The Gospel, on the other hand, is entirely different from both of these systems of thought and religion. The Gospel is not a way in between relativism and moralism making use of “the best of both worlds.” The Gospel is a distinct third way. It tells of God’s acceptance of sinners through Jesus Christ so striving for acceptance can now finally cease. It also offers a way of obedience that is free of any bargaining with God. Obedience becomes an offering given freely out of a heart that is endlessly amazed by grace.

The Gospel - Part 5: "Getting the Gospel Right"

As early as His covenant with Abraham God promised to save people from every “language, tribe, people, and nation” (Gen 12:1-3; Rev 5:9-10). God has promised this and it will happen! What a wonderful source of encouragement for the church to know that her evangelistic efforts at home and around the world will ultimately not be in vain. Indeed, the church, obeying the great commission of her Lord and empowered with the message of the Gospel is God’s means to bring salvation to every corner of the world.

Scripture tells us in Romans1:16 that the Gospel is “the power of God for salvation to everyone who believes…” Later Paul explains the logic of conversion: “But how will they call on Him in whom they have not believed? And how are they to believe in Him of whom they have never heard? And how are they to hear without someone preaching?...As it is written, ‘How beautiful are the feet of those who preach the good news!’” In I Corinthians we are told that “it pleased God through the folly of what we preach to save those who believe” (1:21). This “folly” that Paul refers to is the message of the cross or the Gospel. “We preach Christ crucified, a stumbling block to Jews and folly to Gentiles, but to those who are called, both Jews and Greeks, Christ the power of God and the wisdom of God” (I:23-24).

How important it is then that we get the Gospel right. This message of the cross needs no gimmicks to help make up for its shortcomings for it has none. It must not be hidden or otherwise discarded for more “relevant” messages. If we do not hold forth the Gospel in our preaching and personal witness then we are robbing both of their only power. The following outline will help us make sure we are getting the Gospel right.

I. God
All faithful evangelism should start with God. He is, after all, the author of salvation. Salvation is not accomplished as a joint effort or partnership between God and man whereby each does his fair share. Salvation is entirely of God. “Salvation belongs to the Lord” (Ps 3:8). “On God rests my salvation” (Ps 62:7). “Salvation belongs to our God…” (Rev 7:10). “For by grace you have been saved through faith. And this is not your own doing; it is the gift of God…”(Eph 2:8ff). “So then it depends not on human will or exertion, but on God, who has mercy” (Rom 9:16).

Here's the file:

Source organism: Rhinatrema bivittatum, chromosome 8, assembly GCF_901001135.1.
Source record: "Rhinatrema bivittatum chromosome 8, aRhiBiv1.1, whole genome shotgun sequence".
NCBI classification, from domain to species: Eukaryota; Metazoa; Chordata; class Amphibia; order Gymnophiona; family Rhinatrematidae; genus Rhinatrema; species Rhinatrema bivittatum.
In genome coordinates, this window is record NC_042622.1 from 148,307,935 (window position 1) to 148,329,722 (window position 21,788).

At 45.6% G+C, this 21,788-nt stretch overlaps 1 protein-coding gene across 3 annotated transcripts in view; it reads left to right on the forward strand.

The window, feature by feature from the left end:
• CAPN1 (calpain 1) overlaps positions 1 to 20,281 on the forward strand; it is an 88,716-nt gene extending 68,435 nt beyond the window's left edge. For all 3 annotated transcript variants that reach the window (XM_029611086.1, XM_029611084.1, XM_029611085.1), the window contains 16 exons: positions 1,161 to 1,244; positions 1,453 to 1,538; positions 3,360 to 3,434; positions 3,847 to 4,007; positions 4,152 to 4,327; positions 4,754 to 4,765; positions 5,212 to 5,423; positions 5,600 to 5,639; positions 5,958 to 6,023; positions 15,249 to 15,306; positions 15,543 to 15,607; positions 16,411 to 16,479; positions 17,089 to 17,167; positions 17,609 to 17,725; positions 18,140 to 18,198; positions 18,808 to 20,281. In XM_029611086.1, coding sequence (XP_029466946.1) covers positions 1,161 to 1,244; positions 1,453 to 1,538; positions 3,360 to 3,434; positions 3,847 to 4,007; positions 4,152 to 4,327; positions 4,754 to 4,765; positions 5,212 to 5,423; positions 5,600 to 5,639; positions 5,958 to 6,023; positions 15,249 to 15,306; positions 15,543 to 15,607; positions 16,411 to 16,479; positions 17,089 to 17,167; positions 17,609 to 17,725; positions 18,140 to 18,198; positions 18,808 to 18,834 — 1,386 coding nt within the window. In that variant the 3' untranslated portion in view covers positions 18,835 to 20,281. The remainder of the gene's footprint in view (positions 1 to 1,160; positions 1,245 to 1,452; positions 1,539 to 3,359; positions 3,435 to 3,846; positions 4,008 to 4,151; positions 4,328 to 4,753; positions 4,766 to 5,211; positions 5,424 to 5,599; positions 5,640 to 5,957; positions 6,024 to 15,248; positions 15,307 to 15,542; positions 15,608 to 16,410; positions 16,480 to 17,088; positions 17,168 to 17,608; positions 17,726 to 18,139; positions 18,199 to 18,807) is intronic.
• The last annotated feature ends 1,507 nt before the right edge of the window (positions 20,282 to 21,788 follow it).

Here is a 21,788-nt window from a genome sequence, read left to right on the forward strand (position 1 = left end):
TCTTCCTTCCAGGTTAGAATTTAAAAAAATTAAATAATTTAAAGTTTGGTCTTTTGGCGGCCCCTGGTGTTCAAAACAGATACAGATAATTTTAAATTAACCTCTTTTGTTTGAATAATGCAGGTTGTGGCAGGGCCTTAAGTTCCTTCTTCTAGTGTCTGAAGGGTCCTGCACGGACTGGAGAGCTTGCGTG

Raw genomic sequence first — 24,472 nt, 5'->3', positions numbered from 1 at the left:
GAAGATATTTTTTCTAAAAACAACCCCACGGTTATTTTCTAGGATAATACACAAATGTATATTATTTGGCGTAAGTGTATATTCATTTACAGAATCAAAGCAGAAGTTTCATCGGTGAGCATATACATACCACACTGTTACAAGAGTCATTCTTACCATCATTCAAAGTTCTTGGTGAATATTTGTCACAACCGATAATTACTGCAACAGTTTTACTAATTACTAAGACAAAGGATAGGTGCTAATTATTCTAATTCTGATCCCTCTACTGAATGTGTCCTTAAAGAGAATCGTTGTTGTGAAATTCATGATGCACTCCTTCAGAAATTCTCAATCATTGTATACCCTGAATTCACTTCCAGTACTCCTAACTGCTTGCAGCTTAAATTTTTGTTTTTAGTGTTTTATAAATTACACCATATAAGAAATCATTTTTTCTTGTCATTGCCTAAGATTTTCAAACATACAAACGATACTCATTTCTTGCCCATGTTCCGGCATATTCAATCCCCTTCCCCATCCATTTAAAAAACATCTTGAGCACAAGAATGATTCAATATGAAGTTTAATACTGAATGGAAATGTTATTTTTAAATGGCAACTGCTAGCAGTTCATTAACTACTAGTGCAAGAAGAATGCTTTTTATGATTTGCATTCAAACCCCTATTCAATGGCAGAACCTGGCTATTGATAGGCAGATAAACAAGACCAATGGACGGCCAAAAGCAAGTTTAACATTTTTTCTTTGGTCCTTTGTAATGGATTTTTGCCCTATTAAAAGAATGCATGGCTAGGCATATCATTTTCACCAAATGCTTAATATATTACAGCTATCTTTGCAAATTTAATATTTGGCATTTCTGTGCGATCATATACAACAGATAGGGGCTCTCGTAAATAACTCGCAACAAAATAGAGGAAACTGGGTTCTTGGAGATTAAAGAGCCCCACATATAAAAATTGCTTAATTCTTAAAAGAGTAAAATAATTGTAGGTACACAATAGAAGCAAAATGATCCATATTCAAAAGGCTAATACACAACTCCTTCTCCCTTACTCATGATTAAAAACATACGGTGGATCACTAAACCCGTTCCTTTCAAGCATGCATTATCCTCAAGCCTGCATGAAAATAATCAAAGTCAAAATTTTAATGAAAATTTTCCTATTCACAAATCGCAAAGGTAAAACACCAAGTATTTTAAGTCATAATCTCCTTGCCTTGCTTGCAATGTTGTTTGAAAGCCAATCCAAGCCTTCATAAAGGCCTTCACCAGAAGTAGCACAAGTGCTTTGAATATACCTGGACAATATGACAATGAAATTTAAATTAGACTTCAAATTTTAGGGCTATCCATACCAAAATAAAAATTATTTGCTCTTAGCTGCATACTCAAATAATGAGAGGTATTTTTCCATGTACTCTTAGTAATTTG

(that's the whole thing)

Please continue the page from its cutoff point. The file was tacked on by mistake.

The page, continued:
So if salvation, and thereby evangelism, begins with God, what do we need to say about God? After all, there is no way we can tell a person everything there is to know about God when we ourselves have not even begun to know all there is to know about God. Graciously, however, God has made clear to us in Scripture those things about his character that we need to know. In his proclamation to the Athenians Paul is a model for how to introduce God to a people who do not know Him. In his message recorded in Acts 17:22-34 Paul highlights God as Creator, self-sufficient, sovereign, providential, omnipresent, righteous, Judge, and Savior. Granted, this is not the only model for how to introduce people to God. But it does fly in the face of the many one-dimensional models of God’s character that are often presented in our post-Christian culture. I have heard well-known evangelical leaders present God to unbelievers simply as One “who wants to be your forever friend.” We must do better than that. We owe it to the many people who still need to hear about the “unknown God.”

II. Man (Rom 1:18-3:20)
We all begin life with a problem. We are sinners by nature and as a consequence by choice. In other words we sin because we are sinners. As a result of this we distort the truth of God because it is the truth which spotlights our sin and reveals our guilt. Outside of Christ we are not neutral in our feelings toward God. Rather we are born runners seeking to avoid the God whose holiness exposes our corrupt hearts. So like our first parents we busily weave together the fig leaves of our own righteousness to cover over our guilt. We conclude that either our sin is not that bad or God is not all that holy. This is how sinful man suppresses the truth of God (Rom 1:18).

Much of modern evangelicalism (an almost meaningless term these days) seeks to avoid the bad news of man’s sinfulness. The pastor of America’s largest church recently told Larry King that he never uses the words “sin” or “sinner” because those are negative words. He explained that at his church they want to “lift people up not tear them down.” It makes perfect sense in the wisdom of man. After all who wants to be told that they are enemies of God? (Rom 5:10; Eph 2; Col 1:21). But it is vanity to believe that somehow we can present the Gospel in such a way as to make it inoffensive to sinners (I Cor 1:18ff). The Gospel must offend before it saves. It must confront our sin before it applies the sweet healing of Christ’s atoning work.

III. Cross (Rom 3:21-26)